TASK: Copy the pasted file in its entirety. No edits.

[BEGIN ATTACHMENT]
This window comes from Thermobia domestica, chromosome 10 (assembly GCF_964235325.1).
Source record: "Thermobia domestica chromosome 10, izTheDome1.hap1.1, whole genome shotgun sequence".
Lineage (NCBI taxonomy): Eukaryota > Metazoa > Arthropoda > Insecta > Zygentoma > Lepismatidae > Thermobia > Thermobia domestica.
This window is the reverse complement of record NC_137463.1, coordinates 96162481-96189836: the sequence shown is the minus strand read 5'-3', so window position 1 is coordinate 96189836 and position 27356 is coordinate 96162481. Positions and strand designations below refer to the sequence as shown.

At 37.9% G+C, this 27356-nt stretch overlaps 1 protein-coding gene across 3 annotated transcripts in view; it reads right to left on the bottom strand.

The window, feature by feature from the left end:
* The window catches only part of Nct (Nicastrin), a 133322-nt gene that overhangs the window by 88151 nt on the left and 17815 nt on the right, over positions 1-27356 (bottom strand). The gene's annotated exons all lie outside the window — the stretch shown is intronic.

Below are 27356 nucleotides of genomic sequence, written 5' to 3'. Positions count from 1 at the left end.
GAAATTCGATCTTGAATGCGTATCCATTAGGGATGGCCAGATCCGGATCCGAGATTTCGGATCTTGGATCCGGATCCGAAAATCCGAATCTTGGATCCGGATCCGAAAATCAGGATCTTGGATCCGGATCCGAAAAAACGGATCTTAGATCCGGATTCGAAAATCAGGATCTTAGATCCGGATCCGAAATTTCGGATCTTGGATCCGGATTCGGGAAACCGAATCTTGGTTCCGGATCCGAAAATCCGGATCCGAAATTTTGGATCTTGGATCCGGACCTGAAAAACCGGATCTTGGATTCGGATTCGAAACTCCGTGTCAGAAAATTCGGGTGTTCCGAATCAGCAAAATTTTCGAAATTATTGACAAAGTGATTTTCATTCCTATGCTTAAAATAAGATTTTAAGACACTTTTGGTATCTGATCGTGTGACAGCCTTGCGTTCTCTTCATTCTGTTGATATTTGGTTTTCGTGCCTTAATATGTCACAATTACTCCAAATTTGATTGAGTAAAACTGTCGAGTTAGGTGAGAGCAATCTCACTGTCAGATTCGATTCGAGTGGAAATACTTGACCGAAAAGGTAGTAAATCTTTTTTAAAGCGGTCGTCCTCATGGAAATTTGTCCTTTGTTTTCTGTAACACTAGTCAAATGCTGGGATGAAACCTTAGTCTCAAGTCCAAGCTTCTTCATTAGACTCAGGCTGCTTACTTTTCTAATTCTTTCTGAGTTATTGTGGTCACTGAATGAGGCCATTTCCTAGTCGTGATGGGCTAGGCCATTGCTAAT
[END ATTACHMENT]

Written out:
This window comes from Thermobia domestica, chromosome 10 (assembly GCF_964235325.1).
Source record: "Thermobia domestica chromosome 10, izTheDome1.hap1.1, whole genome shotgun sequence".
Lineage (NCBI taxonomy): Eukaryota > Metazoa > Arthropoda > Insecta > Zygentoma > Lepismatidae > Thermobia > Thermobia domestica.
This window is the reverse complement of record NC_137463.1, coordinates 96162481-96189836: the sequence shown is the minus strand read 5'-3', so window position 1 is coordinate 96189836 and position 27356 is coordinate 96162481. Positions and strand designations below refer to the sequence as shown.

At 37.9% G+C, this 27356-nt stretch overlaps 1 protein-coding gene across 3 annotated transcripts in view; it reads right to left on the bottom strand.

The window, feature by feature from the left end:
* The window catches only part of Nct (Nicastrin), a 133322-nt gene that overhangs the window by 88151 nt on the left and 17815 nt on the right, over positions 1-27356 (bottom strand). The gene's annotated exons all lie outside the window — the stretch shown is intronic.

Below are 27356 nucleotides of genomic sequence, written 5' to 3'. Positions count from 1 at the left end.
GAAATTCGATCTTGAATGCGTATCCATTAGGGATGGCCAGATCCGGATCCGAGATTTCGGATCTTGGATCCGGATCCGAAAATCCGAATCTTGGATCCGGATCCGAAAATCAGGATCTTGGATCCGGATCCGAAAAAACGGATCTTAGATCCGGATTCGAAAATCAGGATCTTAGATCCGGATCCGAAATTTCGGATCTTGGATCCGGATTCGGGAAACCGAATCTTGGTTCCGGATCCGAAAATCCGGATCCGAAATTTTGGATCTTGGATCCGGACCTGAAAAACCGGATCTTGGATTCGGATTCGAAACTCCGTGTCAGAAAATTCGGGTGTTCCGAATCAGCAAAATTTTCGAAATTATTGACAAAGTGATTTTCATTCCTATGCTTAAAATAAGATTTTAAGACACTTTTGGTATCTGATCGTGTGACAGCCTTGCGTTCTCTTCATTCTGTTGATATTTGGTTTTCGTGCCTTAATATGTCACAATTACTCCAAATTTGATTGAGTAAAACTGTCGAGTTAGGTGAGAGCAATCTCACTGTCAGATTCGATTCGAGTGGAAATACTTGACCGAAAAGGTAGTAAATCTTTTTTAAAGCGGTCGTCCTCATGGAAATTTGTCCTTTGTTTTCTGTAACACTAGTCAAATGCTGGGATGAAACCTTAGTCTCAAGTCCAAGCTTCTTCATTAGACTCAGGCTGCTTACTTTTCTAATTCTTTCTGAGTTATTGTGGTCACTGAATGAGGCCATTTCCTAGTCGTGATGGGCTAGGCCATTGCTAAT